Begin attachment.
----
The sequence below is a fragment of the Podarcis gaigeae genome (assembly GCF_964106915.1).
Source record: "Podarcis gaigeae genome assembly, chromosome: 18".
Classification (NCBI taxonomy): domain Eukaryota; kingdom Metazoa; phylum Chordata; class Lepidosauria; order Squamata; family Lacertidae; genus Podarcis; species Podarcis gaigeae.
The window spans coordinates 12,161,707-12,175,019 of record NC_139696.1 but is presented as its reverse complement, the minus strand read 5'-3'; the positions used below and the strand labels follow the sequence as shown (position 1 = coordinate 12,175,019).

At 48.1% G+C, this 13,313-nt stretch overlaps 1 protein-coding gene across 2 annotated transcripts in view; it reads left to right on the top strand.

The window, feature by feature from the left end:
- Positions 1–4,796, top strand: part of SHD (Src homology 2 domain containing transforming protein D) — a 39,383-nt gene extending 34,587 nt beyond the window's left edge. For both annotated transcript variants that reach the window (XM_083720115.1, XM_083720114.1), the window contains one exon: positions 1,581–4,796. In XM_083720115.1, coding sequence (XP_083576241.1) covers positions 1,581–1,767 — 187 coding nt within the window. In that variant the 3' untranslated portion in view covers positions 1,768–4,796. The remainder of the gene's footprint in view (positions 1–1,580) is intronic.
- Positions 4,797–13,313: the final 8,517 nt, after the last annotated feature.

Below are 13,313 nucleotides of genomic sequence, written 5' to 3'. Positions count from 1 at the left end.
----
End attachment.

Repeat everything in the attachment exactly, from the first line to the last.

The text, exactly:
The sequence below is a fragment of the Podarcis gaigeae genome (assembly GCF_964106915.1).
Source record: "Podarcis gaigeae genome assembly, chromosome: 18".
Classification (NCBI taxonomy): domain Eukaryota; kingdom Metazoa; phylum Chordata; class Lepidosauria; order Squamata; family Lacertidae; genus Podarcis; species Podarcis gaigeae.
The window spans coordinates 12,161,707-12,175,019 of record NC_139696.1 but is presented as its reverse complement, the minus strand read 5'-3'; the positions used below and the strand labels follow the sequence as shown (position 1 = coordinate 12,175,019).

At 48.1% G+C, this 13,313-nt stretch overlaps 1 protein-coding gene across 2 annotated transcripts in view; it reads left to right on the top strand.

The window, feature by feature from the left end:
- Positions 1–4,796, top strand: part of SHD (Src homology 2 domain containing transforming protein D) — a 39,383-nt gene extending 34,587 nt beyond the window's left edge. For both annotated transcript variants that reach the window (XM_083720115.1, XM_083720114.1), the window contains one exon: positions 1,581–4,796. In XM_083720115.1, coding sequence (XP_083576241.1) covers positions 1,581–1,767 — 187 coding nt within the window. In that variant the 3' untranslated portion in view covers positions 1,768–4,796. The remainder of the gene's footprint in view (positions 1–1,580) is intronic.
- Positions 4,797–13,313: the final 8,517 nt, after the last annotated feature.

Below are 13,313 nucleotides of genomic sequence, written 5' to 3'. Positions count from 1 at the left end.